Your Restaurant Business Expansion

So many restaurants fail when they try to expand, They need to do the proper research, and they think that if they succeed in one market, they’re bound to follow in another. It’s not true. Here are four key types of analysis you need to do on your current concept before you start putting your expansion plan into action

Restaurant Customer Analysis

Do a deep dive into the habits of your current and potential customers. Learn which menu items they prefer and which new restaurant trends are taking off in their area. For example, you can use your restaurant’s CRM system to collect data about menu item popularity and learn what your biggest spenders are buying. Conduct qualitative and quantitative research and reach out to these big spenders to ask them what they want to see in a new concept.

When researching your restaurant expansion, search Eater for popular restaurants in the area and visit them. See what guests are talking about and observe the demographics at these restaurants. Are they younger and would prefer to see new and exciting items on the menu, or are they older and prefer classic, traditional dishes? Incorporate all these findings into your new location.

Restaurant Site and Service Modelling

Before expanding a restaurant business, take a second to visualize what this new place will look like. You may want to try something different. For example, if you're a fast-casual restaurant, you may want to experiment with adding restaurant kiosks to speed up throughput. Or, if you're a full-service restaurant, you may want to try adding mobile POS tablets to improve table turn time. Write down all your ideas for your new restaurant, and create a small blueprint of the kitchen and front of the house.

For example, the frozen yogurt chain Orange Leaf uses a strategic site-modeling plan when selecting good areas for a second location in a new market. The site-modeling program includes two units — traditional stores and kiosks — the latter of which is a recently introduced lower-cost alternative.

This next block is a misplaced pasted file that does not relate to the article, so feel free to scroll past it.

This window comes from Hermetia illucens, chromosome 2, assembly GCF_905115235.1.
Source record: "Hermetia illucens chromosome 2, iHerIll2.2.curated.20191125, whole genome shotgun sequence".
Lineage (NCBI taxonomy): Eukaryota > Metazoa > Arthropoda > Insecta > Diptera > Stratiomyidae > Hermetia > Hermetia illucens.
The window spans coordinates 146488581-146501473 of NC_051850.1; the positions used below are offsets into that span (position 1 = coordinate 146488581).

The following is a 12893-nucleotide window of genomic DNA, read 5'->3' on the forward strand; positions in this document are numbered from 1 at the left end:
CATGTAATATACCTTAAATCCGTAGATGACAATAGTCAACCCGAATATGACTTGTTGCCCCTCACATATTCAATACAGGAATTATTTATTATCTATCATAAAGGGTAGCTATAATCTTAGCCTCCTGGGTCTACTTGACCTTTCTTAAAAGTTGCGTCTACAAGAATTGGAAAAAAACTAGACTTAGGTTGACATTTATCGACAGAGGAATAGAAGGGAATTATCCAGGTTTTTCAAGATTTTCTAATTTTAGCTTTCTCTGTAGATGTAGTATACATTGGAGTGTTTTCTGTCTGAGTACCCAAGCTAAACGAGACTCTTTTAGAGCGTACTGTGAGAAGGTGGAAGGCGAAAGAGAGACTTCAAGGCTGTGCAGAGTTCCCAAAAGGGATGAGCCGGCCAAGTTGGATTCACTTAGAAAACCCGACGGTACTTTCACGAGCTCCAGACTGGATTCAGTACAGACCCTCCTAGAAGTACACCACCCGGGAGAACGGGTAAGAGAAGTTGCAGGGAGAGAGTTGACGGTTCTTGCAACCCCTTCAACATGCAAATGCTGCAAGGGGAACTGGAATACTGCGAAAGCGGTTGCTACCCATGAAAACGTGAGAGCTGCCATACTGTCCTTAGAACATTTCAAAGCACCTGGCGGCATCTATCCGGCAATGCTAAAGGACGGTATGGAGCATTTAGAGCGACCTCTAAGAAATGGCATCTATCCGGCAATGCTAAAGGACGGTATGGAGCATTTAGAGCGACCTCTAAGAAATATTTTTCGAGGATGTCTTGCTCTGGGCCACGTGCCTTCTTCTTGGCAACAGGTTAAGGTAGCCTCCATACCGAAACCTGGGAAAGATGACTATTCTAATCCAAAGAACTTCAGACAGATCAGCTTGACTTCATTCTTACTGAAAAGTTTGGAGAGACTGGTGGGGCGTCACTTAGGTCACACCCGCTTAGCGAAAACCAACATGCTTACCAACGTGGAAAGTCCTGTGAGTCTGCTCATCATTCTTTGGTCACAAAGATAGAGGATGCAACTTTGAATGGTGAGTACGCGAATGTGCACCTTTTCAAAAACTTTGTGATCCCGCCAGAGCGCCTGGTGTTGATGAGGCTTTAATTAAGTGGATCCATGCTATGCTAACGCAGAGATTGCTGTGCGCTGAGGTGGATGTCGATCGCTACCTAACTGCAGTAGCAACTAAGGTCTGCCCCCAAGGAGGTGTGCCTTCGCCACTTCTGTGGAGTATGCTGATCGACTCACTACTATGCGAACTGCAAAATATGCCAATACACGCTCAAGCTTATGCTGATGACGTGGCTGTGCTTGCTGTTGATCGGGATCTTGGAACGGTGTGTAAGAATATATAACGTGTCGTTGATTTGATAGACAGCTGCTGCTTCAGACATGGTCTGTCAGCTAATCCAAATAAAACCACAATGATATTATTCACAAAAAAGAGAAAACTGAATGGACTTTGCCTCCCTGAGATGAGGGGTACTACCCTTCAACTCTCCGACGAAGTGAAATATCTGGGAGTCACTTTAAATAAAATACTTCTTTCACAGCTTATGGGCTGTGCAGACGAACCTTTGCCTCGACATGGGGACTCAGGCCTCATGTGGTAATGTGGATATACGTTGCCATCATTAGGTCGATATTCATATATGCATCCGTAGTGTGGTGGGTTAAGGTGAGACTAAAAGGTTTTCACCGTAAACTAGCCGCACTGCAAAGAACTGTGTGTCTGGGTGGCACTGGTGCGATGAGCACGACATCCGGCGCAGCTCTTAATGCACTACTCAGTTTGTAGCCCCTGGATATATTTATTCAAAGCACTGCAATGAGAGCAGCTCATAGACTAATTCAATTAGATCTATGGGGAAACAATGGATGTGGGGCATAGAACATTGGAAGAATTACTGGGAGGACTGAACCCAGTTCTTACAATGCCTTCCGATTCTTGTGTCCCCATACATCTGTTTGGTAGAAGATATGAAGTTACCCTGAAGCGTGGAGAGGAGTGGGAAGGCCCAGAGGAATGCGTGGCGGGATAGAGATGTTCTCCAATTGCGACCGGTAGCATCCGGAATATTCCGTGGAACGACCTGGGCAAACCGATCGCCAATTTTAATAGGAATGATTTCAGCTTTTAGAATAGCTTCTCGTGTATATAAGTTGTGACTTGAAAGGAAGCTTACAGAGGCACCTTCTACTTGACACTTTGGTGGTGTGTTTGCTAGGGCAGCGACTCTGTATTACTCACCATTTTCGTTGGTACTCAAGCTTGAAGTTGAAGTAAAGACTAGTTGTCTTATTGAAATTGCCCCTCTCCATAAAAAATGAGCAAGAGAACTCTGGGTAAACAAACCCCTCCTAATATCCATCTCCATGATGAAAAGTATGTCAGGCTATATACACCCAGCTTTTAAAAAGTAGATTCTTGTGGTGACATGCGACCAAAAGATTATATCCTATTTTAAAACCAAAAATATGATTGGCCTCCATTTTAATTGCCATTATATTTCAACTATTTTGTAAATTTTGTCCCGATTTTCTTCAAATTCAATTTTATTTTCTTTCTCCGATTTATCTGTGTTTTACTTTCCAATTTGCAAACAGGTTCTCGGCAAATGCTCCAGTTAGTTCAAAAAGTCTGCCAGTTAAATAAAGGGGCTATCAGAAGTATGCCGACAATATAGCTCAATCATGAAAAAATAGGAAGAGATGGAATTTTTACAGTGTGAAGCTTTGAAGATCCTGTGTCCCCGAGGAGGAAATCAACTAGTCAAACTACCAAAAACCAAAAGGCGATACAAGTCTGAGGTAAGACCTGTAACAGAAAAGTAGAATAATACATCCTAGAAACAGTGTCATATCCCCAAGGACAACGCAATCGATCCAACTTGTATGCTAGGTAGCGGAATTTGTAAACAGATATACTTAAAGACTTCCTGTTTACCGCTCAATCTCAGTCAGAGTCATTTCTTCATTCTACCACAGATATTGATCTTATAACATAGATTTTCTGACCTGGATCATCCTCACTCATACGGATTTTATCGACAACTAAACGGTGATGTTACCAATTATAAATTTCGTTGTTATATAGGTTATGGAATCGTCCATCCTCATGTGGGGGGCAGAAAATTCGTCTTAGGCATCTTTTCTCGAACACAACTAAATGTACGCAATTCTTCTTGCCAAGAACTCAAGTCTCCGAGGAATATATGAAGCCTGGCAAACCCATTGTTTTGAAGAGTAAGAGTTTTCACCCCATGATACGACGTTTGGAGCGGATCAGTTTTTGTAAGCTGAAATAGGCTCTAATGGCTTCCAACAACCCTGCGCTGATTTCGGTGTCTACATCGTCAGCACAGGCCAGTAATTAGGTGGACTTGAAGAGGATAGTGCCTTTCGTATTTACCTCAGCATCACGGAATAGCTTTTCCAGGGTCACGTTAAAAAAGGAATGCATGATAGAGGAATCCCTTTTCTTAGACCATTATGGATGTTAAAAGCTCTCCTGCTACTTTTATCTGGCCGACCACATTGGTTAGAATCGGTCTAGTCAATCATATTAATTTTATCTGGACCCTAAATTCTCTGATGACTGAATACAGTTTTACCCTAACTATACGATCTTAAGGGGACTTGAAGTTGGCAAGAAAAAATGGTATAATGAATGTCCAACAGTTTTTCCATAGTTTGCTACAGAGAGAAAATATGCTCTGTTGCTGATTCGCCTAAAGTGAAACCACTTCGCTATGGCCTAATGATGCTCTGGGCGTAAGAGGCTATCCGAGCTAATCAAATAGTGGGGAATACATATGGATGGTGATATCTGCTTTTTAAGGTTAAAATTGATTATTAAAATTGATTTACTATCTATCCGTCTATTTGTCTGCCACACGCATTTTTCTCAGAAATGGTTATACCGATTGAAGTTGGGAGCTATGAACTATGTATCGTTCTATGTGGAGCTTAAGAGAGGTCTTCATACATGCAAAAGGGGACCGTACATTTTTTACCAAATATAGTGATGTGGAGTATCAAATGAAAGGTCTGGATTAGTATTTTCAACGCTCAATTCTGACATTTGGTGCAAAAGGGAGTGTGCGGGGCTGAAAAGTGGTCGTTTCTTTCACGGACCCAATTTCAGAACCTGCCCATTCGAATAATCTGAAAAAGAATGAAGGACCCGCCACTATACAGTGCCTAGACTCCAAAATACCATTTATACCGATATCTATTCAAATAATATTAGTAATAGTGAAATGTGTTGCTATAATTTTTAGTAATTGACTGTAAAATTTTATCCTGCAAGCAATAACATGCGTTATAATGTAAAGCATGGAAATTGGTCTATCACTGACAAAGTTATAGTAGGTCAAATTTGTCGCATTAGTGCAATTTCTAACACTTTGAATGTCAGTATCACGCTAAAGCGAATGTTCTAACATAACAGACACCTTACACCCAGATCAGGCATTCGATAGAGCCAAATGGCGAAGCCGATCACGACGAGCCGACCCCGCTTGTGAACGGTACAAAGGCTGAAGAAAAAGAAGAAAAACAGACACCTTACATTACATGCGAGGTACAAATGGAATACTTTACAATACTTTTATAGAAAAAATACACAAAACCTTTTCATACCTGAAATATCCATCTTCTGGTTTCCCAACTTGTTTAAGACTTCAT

"Most of our [traditional] stores are in strip centers built within the last two years. We are not taking retired spaces or looking for conversions of other frozen yogurt shops. We're taking over a vanilla shell," explained Vincent Provenzano, franchise development manager, to Restaurant Development + Design Magazine. Orange Leaf has been adding over 100 new locations every year.

Restaurant Sales Cash Flow

"Most of our [traditional] stores are in strip centers built within the last two years. We are not taking retired spaces or looking for conversions of other frozen yogurt shops. We're taking over a vanilla shell," explained Vincent Provenzano, franchise development manager, to Restaurant Development + Design Magazine. Orange Leaf has been adding over 100 new locations every year.

Customer spending contributes to a restaurant’s cash flow. But to open a new restaurant, you need to have a clear view of cash flow growth percentages over time and a concrete goal for what success at this new location will look like, including a date for break-even. Determining how your cash flow impacts the business, whether coming in from customers or going out through expensive equipment repairs, will help you make the right decisions when choosing which vendors and partners to help open your new restaurant.

Restaurant SWOT Analysis

SWOT stands for Strengths, Weaknesses, Opportunities, and Threats, and if you’ve already opened up a restaurant, you’ve probably done an informal report. A SWOT analysis allows you to organize your thoughts and ask critical questions before expanding a restaurant business. What are the strengths and weaknesses of the current restaurant? What opportunities lay ahead for the new concept based on our past successes? What threats might loom in becoming popular in this new area? Include a SWOT analysis in your business plan for the new restaurant to visualize your path to success.

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